Tom Brady of the New England Patriots and Peyton Manning of the Denver Broncos (Photo by Kevin C. Cox/Getty Images)

Tom Brady and Peyton Manning will meet for the 17th time on Sunday, two future Hall of Famers looking to secure the AFC’s spot in Super Bowl 50.

There are a lot of players that have played in 16 of those games,” Manning said when asked about facing Brady once again. “As the quarterback it’s always a great honor and privilege to have competed against [Brady] over the course of the past 16, 17 years that he and I have been in the league together.”

According to the game charters at Pro Football Focus, their head-to-head performance has been similar:

Over those seven games the difference in total grades has been just +1.8, with Brady edging it. Brady has yet to post a negatively graded game in one of these encounters, and while Manning has had the bigger games in terms of PFF grade, he’s graded negatively in two of the last three.

Manning, however, has typically had the edge in Total Quarterback Rating (64.4) — ESPN’s metric to value a passer’s ability to win games — ever since it was tracked in 2006.

Brady has the bragging rights — he and the New England Patriots are 11-5 lifetime and have four rings to Manning’s one — but Manning has a chance to go out on top, as this is likely the last meeting between the two.

Brady was solid throughout the season despite a rash of injuries on the offensive side of the ball. He finished with the 11th highest QBR (64.4) and was the fifth most accurate passer (77.7 percent accuracy rate). Plus, Brady saw a minimal decline in his performance when facing a pass rush while improving his rating against the blitz.

The New England Patriots are also getting healthier, and will have their full complement of receivers, including Julian Edelman, who helps speed up the offense.

Brady averaged just 2.13 seconds per passing attempt on Saturday with Edelman in the lineup against the Kansas City Chiefs, much faster than the 2.45 seconds he averaged when Edelman was out. And Brady’s completion percentage spikes from 47.5 to 71 percent when he attempts a throw in 2.5 seconds or less. Manning sees no such benefit: 69.4 rating on throws less than 2.5 seconds in the pocket, 67.3 all other times.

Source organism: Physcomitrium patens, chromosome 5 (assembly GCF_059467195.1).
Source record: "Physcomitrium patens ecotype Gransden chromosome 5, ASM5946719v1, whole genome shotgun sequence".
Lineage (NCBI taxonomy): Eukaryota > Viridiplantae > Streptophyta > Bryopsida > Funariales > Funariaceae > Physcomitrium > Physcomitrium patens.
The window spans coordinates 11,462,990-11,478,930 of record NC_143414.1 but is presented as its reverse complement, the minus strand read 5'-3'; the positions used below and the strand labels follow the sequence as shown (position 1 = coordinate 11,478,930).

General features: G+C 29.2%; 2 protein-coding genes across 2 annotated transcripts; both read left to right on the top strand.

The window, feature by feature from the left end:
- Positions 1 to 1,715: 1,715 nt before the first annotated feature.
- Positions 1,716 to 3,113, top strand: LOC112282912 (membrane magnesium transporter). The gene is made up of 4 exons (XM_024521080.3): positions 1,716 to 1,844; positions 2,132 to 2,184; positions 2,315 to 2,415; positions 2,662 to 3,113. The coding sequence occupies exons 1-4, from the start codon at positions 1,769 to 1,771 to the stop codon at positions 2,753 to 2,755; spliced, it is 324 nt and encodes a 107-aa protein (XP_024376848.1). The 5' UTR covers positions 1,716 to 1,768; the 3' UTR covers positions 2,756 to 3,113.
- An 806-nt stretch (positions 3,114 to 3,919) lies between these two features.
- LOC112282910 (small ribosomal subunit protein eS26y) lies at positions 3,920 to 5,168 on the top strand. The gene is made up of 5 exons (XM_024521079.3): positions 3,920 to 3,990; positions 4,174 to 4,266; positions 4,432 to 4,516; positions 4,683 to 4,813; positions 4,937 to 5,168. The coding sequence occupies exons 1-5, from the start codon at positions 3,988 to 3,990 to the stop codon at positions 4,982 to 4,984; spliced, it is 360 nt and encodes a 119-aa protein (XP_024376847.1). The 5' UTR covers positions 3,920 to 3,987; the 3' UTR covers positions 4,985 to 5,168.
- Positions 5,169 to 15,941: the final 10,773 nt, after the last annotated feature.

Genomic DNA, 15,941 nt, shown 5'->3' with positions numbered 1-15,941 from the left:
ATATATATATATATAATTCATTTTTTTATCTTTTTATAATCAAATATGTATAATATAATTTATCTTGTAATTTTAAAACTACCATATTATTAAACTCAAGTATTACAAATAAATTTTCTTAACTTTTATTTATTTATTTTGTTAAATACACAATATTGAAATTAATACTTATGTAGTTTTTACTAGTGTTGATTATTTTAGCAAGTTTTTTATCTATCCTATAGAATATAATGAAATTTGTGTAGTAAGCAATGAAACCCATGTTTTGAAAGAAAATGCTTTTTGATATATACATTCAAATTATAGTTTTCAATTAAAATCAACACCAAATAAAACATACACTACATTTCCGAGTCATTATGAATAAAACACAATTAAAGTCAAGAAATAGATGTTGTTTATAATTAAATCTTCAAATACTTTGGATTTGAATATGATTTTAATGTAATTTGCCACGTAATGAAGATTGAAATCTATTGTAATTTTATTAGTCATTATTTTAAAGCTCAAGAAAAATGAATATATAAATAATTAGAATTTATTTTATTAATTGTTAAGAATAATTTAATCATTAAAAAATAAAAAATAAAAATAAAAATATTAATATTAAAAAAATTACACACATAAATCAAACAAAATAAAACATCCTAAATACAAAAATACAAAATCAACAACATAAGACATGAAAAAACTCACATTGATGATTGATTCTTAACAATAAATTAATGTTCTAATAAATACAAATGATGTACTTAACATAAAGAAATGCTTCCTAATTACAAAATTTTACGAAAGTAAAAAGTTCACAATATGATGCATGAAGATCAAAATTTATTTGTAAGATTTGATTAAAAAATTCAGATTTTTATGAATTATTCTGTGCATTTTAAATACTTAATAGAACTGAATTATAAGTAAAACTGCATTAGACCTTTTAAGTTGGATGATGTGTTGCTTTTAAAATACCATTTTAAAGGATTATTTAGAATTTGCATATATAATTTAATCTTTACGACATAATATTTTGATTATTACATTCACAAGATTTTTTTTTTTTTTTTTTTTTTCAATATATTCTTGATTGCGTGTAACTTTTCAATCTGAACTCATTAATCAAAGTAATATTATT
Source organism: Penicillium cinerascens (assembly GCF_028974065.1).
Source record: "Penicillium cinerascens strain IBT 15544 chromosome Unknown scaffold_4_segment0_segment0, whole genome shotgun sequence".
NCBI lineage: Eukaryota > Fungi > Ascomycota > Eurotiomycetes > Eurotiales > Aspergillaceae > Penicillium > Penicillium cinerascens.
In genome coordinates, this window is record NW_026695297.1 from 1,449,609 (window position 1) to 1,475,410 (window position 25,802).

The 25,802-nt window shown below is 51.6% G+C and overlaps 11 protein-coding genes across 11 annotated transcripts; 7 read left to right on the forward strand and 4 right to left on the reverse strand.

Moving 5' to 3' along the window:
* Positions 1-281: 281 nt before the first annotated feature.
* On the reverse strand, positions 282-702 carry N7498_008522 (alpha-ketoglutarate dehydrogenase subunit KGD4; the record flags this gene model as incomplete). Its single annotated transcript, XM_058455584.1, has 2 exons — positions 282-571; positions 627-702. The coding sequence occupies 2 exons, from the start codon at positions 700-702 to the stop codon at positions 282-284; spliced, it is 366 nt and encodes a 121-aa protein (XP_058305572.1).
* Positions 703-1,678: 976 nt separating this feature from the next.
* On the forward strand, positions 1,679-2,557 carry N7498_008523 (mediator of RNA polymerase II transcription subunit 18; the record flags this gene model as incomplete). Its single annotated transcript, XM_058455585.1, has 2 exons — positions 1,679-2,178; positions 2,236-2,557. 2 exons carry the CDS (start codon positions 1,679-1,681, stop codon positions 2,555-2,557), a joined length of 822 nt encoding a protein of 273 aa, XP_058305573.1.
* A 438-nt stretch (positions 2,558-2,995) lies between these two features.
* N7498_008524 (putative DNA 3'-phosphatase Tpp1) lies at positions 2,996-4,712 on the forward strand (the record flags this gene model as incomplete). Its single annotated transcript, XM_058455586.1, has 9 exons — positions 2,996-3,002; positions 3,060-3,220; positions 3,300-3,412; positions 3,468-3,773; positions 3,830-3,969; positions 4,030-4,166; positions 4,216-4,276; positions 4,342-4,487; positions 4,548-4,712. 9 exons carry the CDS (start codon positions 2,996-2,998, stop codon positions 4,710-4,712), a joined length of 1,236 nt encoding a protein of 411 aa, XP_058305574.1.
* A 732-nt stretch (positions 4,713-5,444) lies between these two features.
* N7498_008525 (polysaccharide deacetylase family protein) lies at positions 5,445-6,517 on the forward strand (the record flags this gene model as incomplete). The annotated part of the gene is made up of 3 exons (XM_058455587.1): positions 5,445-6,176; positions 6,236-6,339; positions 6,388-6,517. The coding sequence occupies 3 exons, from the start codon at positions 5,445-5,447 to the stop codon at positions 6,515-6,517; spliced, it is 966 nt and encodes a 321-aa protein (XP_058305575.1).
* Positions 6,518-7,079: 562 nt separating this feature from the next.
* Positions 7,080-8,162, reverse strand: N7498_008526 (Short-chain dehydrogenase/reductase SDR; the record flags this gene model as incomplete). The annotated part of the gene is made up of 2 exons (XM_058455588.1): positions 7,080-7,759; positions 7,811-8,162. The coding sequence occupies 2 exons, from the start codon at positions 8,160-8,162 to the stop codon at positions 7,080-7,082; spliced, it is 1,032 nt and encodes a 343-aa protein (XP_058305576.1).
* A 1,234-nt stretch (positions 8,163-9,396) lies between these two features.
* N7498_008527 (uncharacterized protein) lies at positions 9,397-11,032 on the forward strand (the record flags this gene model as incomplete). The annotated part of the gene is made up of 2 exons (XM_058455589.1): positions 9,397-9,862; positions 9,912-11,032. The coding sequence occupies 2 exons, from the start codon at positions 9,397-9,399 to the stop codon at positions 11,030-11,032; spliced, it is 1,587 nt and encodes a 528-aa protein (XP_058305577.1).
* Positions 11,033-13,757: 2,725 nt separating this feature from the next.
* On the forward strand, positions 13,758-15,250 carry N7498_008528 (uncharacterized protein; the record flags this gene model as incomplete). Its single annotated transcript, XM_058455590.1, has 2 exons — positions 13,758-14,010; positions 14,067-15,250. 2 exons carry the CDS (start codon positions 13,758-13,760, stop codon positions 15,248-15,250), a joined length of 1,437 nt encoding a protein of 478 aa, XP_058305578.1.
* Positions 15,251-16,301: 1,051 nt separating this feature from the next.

No matter what metric you choose, Manning was a disaster this season. His QBR rating was a career low 45, placing him 28th among the league’s 33 qualified quarterbacks, and the game charters at Pro Football Focus rated him as the league’s worst passer. Only Andrew Luck was less accurate after accounting for dropped passes, throw aways, spiked balls, batted passes, and passes where the quarterback was hit while they threw the ball.

His low point came against the Kansas City Chiefs. He completed 5 of 20 passes for 35 yards — just one of more than 10 yards in the air — with zero touchdowns and four interceptions. Manning was also sacked twice before being benched late in the third quarter in favor of backup Brock Osweiler. It was later revealed that Manning had a sore right foot but you could see the decline in his performance all season long.

This rivalry has featured two of the league’s best passers, but with Manning in decline and Brady’s unit getting healthier by the day, this figures to be a lopsided battle that heavily favors the Patriots.